Maternal serum vitamin A levels are not associated with mother-to-child transmission of HIV-1 in the United States

Harold Burger, Andrea Kovacs, Barbara Weiser, Roger Grimson, Sharon Nachman, Pamela Tropper, Ariëtte M. Van Bennekum, Marie C. Elie, William S. Blaner

Research output: Contribution to journalArticle

55 Scopus citations

Abstract

HIV-1 transmission from mother to child has been associated with maternal vitamin A status in studies of women living in Africa. This finding has raised the question of whether vitamin A supplementation might help reduce transmission in the United States as well as worldwide. In industrialized nations, however, both the vitamin A nutritional status of HIV-1-infected pregnant women and the association of vitamin A levels with vertical transmission were unknown. Furthermore, vitamin A is teratogenic, and supplements during pregnancy have caused birth defects. To investigate whether maternal serum levels of vitamin A (retinol) and three other micronutrients correlate with vertical transmission of HIV-1 in the United States, we studied 95 HIV-1-infected pregnant women and followed their infants to determine whether transmission occurred. Sera were obtained during the third trimester of pregnancy from 95 HIV-1-infected women living in the New York and Los Angeles metropolitan areas. The two cohorts were established to study vertical transmission of HIV-1 and to reflect the racial, ethnic, and socioeconomic status of HIV-1-infected in women in the United States. We measured serum levels of vitamin A (retinol) and three other micronutrients, vitamin E (α-tocopherol), β-carotene, and lycopene, in the mothers using reverse-phase high-performance liquid chromatography and determined the HIV- 1 infection status of their infants using virus cultivation and polymerase chain reaction. Sixteen of the 95 women transmitted HIV-1 to their infants. Statistical analysis of the data indicated that low maternal serum retinol levels during the third trimester of pregnancy were not associated with mother-to-child transmission of HIV-1. None of the women had retinol levels so low as to have clinical symptoms of vitamin A deficiency. The serum levels of α-tocopherol, β-carotene, and lycopene, three micronutrients that act as anti-oxidants and enhance immune function, were also measured. Statistical analysis of the data revealed no association of the levels of these three micronutrients with vertical transmission of HIV-1. Analysis of the data obtained from 95 women in the United States indicates that vitamin A deficiency is rare, and serum retinol levels are not associated with risk of vertical HIV-1 transmission. In view of the teratogenic effects of vitamin A when taken as supplement during pregnancy, pregnant HIV-1-infected women living in nations where vitamin A deficiency is not a public health problems should not be advised to take extra vitamin A supplements.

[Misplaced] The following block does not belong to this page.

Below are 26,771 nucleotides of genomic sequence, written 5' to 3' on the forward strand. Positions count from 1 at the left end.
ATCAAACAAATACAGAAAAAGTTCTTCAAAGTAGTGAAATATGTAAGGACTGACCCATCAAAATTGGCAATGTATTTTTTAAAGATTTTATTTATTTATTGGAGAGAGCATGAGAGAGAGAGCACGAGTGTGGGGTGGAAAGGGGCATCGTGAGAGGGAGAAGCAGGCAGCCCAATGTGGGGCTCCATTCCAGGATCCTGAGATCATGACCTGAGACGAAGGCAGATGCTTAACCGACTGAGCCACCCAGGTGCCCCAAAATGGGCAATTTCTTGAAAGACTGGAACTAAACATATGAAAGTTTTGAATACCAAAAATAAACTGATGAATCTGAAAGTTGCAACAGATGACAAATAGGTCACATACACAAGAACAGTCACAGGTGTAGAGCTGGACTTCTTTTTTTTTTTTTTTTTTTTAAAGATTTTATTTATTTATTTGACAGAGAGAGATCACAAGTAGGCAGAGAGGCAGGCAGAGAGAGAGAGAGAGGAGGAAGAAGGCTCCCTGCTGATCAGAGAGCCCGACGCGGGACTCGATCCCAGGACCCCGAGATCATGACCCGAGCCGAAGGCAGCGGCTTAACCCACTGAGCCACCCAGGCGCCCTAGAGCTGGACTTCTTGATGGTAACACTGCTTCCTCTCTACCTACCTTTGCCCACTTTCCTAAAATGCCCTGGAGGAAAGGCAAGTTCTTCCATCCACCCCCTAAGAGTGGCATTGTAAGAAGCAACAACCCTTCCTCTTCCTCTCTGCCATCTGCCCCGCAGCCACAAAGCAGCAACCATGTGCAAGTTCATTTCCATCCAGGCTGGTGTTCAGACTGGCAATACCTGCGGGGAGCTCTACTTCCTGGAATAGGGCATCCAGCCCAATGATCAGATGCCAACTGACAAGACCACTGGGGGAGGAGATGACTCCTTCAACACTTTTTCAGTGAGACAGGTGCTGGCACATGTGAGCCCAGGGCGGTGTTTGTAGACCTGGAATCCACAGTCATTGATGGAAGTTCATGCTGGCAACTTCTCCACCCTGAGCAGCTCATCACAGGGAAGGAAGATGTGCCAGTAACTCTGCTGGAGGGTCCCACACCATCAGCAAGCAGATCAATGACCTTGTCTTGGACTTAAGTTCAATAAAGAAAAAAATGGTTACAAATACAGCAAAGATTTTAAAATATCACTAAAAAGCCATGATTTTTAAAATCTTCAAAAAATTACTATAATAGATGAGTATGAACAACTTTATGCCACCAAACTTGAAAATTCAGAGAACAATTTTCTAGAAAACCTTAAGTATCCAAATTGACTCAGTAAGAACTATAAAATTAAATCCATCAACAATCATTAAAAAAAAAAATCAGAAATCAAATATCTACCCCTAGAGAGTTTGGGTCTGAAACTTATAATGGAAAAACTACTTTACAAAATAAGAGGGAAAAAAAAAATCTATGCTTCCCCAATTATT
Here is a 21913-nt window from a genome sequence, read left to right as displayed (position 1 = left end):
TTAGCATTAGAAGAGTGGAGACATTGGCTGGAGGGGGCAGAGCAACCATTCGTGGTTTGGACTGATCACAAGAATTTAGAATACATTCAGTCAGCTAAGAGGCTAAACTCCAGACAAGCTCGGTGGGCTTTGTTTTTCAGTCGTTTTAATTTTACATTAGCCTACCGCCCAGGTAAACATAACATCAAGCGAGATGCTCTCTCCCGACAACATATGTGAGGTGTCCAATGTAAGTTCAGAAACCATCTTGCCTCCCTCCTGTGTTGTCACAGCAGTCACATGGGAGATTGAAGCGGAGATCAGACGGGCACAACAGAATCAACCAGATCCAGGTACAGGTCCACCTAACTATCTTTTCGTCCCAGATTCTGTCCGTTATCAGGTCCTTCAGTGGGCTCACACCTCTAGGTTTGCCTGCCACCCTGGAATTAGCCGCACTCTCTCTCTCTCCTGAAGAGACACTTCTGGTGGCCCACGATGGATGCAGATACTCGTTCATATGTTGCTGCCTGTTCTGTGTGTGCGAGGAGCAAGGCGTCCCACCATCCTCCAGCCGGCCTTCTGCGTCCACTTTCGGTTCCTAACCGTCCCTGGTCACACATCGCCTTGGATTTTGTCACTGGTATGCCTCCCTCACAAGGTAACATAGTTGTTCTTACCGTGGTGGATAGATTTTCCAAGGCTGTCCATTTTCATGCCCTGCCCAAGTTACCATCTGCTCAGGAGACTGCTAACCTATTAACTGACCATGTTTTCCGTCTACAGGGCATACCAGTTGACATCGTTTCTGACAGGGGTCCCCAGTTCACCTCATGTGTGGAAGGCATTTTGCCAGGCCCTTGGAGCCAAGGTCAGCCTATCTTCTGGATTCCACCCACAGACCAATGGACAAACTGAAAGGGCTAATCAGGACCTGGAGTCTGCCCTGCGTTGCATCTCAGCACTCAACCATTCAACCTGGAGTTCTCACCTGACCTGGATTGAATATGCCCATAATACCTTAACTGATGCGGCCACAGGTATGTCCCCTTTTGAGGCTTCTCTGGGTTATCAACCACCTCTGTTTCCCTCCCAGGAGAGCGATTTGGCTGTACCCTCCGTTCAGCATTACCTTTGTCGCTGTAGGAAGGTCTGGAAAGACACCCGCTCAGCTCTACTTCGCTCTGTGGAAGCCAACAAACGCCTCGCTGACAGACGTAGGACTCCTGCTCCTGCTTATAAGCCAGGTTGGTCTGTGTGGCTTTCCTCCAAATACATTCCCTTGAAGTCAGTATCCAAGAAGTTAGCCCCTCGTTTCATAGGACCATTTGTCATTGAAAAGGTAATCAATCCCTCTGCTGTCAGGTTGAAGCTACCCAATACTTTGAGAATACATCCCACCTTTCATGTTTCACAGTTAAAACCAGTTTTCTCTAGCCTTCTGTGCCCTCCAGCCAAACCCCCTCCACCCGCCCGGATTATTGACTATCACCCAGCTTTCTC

Original languageEnglish (US)
Pages (from-to)321-326
Number of pages6
JournalJournal of Acquired Immune Deficiency Syndromes and Human Retrovirology
Volume14
Issue number4
DOIs
StatePublished - Apr 1 1997

Keywords

  • Obstetrics
  • Vertical transmission
  • Women

ASJC Scopus subject areas

  • Immunology and Allergy
  • Immunology
  • Virology

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